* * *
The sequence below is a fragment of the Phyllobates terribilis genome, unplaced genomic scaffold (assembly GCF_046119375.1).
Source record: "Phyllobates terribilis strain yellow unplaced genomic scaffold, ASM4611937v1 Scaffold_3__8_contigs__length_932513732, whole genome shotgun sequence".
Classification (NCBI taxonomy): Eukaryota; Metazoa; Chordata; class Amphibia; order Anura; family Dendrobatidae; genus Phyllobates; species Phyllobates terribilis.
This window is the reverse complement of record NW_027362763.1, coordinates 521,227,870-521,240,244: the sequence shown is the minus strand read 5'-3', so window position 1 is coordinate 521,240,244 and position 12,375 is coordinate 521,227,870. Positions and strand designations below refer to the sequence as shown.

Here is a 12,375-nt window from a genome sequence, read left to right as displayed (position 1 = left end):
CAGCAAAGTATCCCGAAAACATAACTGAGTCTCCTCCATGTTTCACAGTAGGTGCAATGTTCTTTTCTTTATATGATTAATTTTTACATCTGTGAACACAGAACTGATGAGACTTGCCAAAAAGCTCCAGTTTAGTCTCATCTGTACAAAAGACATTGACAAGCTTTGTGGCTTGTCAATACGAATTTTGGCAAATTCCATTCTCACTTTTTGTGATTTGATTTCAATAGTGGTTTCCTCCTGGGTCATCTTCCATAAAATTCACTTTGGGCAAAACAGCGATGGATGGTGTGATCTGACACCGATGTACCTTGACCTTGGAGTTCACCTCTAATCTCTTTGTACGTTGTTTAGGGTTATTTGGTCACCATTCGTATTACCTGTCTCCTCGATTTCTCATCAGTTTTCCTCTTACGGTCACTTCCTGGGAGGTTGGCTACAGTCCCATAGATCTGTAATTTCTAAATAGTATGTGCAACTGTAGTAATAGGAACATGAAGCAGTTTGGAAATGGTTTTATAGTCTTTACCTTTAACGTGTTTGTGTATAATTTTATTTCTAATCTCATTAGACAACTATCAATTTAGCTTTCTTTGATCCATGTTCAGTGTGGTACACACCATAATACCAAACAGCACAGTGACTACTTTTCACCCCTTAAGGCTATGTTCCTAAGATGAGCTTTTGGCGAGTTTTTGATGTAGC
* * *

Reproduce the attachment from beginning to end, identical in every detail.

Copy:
The sequence below is a fragment of the Phyllobates terribilis genome, unplaced genomic scaffold (assembly GCF_046119375.1).
Source record: "Phyllobates terribilis strain yellow unplaced genomic scaffold, ASM4611937v1 Scaffold_3__8_contigs__length_932513732, whole genome shotgun sequence".
Classification (NCBI taxonomy): Eukaryota; Metazoa; Chordata; class Amphibia; order Anura; family Dendrobatidae; genus Phyllobates; species Phyllobates terribilis.
This window is the reverse complement of record NW_027362763.1, coordinates 521,227,870-521,240,244: the sequence shown is the minus strand read 5'-3', so window position 1 is coordinate 521,240,244 and position 12,375 is coordinate 521,227,870. Positions and strand designations below refer to the sequence as shown.

Here is a 12,375-nt window from a genome sequence, read left to right as displayed (position 1 = left end):
CAGCAAAGTATCCCGAAAACATAACTGAGTCTCCTCCATGTTTCACAGTAGGTGCAATGTTCTTTTCTTTATATGATTAATTTTTACATCTGTGAACACAGAACTGATGAGACTTGCCAAAAAGCTCCAGTTTAGTCTCATCTGTACAAAAGACATTGACAAGCTTTGTGGCTTGTCAATACGAATTTTGGCAAATTCCATTCTCACTTTTTGTGATTTGATTTCAATAGTGGTTTCCTCCTGGGTCATCTTCCATAAAATTCACTTTGGGCAAAACAGCGATGGATGGTGTGATCTGACACCGATGTACCTTGACCTTGGAGTTCACCTCTAATCTCTTTGTACGTTGTTTAGGGTTATTTGGTCACCATTCGTATTACCTGTCTCCTCGATTTCTCATCAGTTTTCCTCTTACGGTCACTTCCTGGGAGGTTGGCTACAGTCCCATAGATCTGTAATTTCTAAATAGTATGTGCAACTGTAGTAATAGGAACATGAAGCAGTTTGGAAATGGTTTTATAGTCTTTACCTTTAACGTGTTTGTGTATAATTTTATTTCTAATCTCATTAGACAACTATCAATTTAGCTTTCTTTGATCCATGTTCAGTGTGGTACACACCATAATACCAAACAGCACAGTGACTACTTTTCACCCCTTAAGGCTATGTTCCTAAGATGAGCTTTTGGCGAGTTTTTGATGTAGC